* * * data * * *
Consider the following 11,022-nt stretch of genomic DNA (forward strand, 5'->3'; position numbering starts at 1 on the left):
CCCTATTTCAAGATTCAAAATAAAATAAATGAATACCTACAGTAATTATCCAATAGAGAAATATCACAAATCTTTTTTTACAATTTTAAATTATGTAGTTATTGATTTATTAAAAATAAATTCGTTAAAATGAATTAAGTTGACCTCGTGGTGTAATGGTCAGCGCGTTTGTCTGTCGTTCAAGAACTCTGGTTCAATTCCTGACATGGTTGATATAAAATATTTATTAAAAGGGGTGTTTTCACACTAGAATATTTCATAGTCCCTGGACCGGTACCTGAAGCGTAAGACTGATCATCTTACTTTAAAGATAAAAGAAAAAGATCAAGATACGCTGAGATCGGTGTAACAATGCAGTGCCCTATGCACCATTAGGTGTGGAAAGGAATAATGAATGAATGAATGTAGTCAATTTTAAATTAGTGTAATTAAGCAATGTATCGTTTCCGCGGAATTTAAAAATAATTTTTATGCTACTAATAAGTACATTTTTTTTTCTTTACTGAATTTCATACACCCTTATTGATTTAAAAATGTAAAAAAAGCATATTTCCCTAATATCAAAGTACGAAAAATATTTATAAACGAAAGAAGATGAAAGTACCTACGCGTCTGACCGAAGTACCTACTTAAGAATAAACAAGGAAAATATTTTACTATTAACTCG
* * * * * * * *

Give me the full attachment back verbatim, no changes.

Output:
Consider the following 11,022-nt stretch of genomic DNA (forward strand, 5'->3'; position numbering starts at 1 on the left):
CCCTATTTCAAGATTCAAAATAAAATAAATGAATACCTACAGTAATTATCCAATAGAGAAATATCACAAATCTTTTTTTACAATTTTAAATTATGTAGTTATTGATTTATTAAAAATAAATTCGTTAAAATGAATTAAGTTGACCTCGTGGTGTAATGGTCAGCGCGTTTGTCTGTCGTTCAAGAACTCTGGTTCAATTCCTGACATGGTTGATATAAAATATTTATTAAAAGGGGTGTTTTCACACTAGAATATTTCATAGTCCCTGGACCGGTACCTGAAGCGTAAGACTGATCATCTTACTTTAAAGATAAAAGAAAAAGATCAAGATACGCTGAGATCGGTGTAACAATGCAGTGCCCTATGCACCATTAGGTGTGGAAAGGAATAATGAATGAATGAATGTAGTCAATTTTAAATTAGTGTAATTAAGCAATGTATCGTTTCCGCGGAATTTAAAAATAATTTTTATGCTACTAATAAGTACATTTTTTTTTCTTTACTGAATTTCATACACCCTTATTGATTTAAAAATGTAAAAAAAGCATATTTCCCTAATATCAAAGTACGAAAAATATTTATAAACGAAAGAAGATGAAAGTACCTACGCGTCTGACCGAAGTACCTACTTAAGAATAAACAAGGAAAATATTTTACTATTAACTCG